The United States announced on Thursday it began to train Syrian opposition fighters to combat against ISIS to further increase the US involvement in the Syrian civil war eight months after starting air strikes in the country.
US Defense Secretary Ashton Carter said the training has begun with a small group of 90 Syrians but new groups are expected to follow in coming days.
Jordanian government sources confirmed that the training began in the country several days ago.
Other training missions are expected to start in Turkey, Saudi Arabia and Qatar soon.
The US announced earlier that they plan to train 15,000 opposition fighters in total over the course of three years and have already completed pre-screening of 400 volunteers.
"We're starting with the people that we have that we've vetted very carefully," Carter said in a Pentagon news briefing.
"We expect that to be successful and therefore to grow. But you have to start somewhere, and this is where we're starting."
The selected fighters will receive training on basic military equipment and skills, including firearms, communications, command and control abilities.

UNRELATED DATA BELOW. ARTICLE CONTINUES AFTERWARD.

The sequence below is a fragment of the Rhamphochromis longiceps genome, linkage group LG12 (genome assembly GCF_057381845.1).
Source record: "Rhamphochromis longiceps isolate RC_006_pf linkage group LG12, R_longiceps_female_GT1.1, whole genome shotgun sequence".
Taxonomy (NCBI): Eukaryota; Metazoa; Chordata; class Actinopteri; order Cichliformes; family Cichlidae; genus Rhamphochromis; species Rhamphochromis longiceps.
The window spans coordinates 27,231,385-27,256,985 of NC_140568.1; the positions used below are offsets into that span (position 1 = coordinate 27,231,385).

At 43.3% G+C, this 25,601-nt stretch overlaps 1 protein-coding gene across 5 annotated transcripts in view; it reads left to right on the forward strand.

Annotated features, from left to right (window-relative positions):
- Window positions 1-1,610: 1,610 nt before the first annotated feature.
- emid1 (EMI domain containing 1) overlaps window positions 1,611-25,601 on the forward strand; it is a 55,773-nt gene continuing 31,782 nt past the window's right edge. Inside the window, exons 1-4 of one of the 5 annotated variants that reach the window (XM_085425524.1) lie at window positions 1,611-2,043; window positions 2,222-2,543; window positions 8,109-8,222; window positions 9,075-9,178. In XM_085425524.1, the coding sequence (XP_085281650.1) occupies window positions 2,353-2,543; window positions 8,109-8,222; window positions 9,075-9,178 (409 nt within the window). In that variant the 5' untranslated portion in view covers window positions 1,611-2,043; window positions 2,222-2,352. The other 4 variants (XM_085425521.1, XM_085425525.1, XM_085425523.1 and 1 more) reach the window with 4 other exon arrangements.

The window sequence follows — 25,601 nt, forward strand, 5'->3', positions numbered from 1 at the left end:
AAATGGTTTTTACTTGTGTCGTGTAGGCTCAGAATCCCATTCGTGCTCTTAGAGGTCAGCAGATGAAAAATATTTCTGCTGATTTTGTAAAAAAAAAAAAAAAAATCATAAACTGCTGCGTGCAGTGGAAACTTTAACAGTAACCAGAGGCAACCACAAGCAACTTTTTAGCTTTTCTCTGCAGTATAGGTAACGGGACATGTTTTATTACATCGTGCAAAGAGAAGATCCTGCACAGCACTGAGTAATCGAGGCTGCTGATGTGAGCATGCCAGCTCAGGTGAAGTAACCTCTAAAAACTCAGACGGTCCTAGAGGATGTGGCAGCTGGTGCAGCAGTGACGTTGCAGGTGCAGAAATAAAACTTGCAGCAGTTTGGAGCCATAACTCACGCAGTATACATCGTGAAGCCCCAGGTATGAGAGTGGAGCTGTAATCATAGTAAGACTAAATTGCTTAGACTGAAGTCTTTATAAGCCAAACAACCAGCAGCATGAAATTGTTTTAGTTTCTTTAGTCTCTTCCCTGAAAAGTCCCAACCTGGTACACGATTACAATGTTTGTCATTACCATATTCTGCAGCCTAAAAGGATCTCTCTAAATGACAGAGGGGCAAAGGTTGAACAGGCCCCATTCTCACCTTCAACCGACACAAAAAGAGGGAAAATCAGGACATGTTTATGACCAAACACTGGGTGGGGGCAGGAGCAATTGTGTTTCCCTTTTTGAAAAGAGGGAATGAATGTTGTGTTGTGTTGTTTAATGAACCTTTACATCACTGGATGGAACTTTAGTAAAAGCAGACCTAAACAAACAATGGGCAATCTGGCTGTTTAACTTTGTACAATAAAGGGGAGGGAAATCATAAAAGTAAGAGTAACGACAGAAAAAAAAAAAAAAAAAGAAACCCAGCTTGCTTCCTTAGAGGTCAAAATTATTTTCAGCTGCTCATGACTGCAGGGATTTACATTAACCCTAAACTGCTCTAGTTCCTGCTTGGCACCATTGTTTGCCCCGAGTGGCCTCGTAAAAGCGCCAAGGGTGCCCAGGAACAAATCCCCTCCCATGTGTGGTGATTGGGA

Carter said the training of the first group will take about a few months and the US will support them once deployed on the ground without specifying the kind of support.
"We have not determined yet all of the rules of engagement ... but we have acknowledged that we have some responsibility to support them," Carter said.
The long awaited announcement comes as opposition forces have made gains recently in northern Syria, capturing the city of Idlib and increasing their areas of control in the region.
“I do think that the regime's momentum has been slowed, and therefore you can certainly from that take that I do believe the situation is trending less favourably for the regime,” chairman of the US military's Joint Chiefs of Staff Martin Dempsey said.